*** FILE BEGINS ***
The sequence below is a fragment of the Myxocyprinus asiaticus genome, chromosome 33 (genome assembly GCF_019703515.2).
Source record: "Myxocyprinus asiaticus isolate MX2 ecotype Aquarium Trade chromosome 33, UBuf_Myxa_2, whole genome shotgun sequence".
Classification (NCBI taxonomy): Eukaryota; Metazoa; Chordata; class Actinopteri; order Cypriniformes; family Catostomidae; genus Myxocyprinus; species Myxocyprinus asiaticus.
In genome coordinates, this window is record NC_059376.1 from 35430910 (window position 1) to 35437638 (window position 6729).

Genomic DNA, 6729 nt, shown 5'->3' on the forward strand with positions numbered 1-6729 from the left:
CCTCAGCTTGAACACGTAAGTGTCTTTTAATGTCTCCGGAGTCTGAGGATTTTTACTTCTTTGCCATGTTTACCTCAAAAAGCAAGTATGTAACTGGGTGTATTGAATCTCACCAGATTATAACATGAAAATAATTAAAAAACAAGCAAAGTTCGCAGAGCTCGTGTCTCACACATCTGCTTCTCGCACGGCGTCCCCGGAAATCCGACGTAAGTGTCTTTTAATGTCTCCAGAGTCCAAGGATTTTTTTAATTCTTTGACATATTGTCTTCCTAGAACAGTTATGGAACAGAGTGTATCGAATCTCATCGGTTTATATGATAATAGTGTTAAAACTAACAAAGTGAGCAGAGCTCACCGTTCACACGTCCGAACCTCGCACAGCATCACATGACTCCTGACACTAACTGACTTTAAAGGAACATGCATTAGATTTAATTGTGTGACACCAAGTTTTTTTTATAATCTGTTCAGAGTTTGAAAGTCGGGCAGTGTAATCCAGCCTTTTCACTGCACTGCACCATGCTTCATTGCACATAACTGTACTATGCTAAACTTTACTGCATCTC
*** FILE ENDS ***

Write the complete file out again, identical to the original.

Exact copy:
The sequence below is a fragment of the Myxocyprinus asiaticus genome, chromosome 33 (genome assembly GCF_019703515.2).
Source record: "Myxocyprinus asiaticus isolate MX2 ecotype Aquarium Trade chromosome 33, UBuf_Myxa_2, whole genome shotgun sequence".
Classification (NCBI taxonomy): Eukaryota; Metazoa; Chordata; class Actinopteri; order Cypriniformes; family Catostomidae; genus Myxocyprinus; species Myxocyprinus asiaticus.
In genome coordinates, this window is record NC_059376.1 from 35430910 (window position 1) to 35437638 (window position 6729).

Genomic DNA, 6729 nt, shown 5'->3' on the forward strand with positions numbered 1-6729 from the left:
CCTCAGCTTGAACACGTAAGTGTCTTTTAATGTCTCCGGAGTCTGAGGATTTTTACTTCTTTGCCATGTTTACCTCAAAAAGCAAGTATGTAACTGGGTGTATTGAATCTCACCAGATTATAACATGAAAATAATTAAAAAACAAGCAAAGTTCGCAGAGCTCGTGTCTCACACATCTGCTTCTCGCACGGCGTCCCCGGAAATCCGACGTAAGTGTCTTTTAATGTCTCCAGAGTCCAAGGATTTTTTTAATTCTTTGACATATTGTCTTCCTAGAACAGTTATGGAACAGAGTGTATCGAATCTCATCGGTTTATATGATAATAGTGTTAAAACTAACAAAGTGAGCAGAGCTCACCGTTCACACGTCCGAACCTCGCACAGCATCACATGACTCCTGACACTAACTGACTTTAAAGGAACATGCATTAGATTTAATTGTGTGACACCAAGTTTTTTTTATAATCTGTTCAGAGTTTGAAAGTCGGGCAGTGTAATCCAGCCTTTTCACTGCACTGCACCATGCTTCATTGCACATAACTGTACTATGCTAAACTTTACTGCATCTC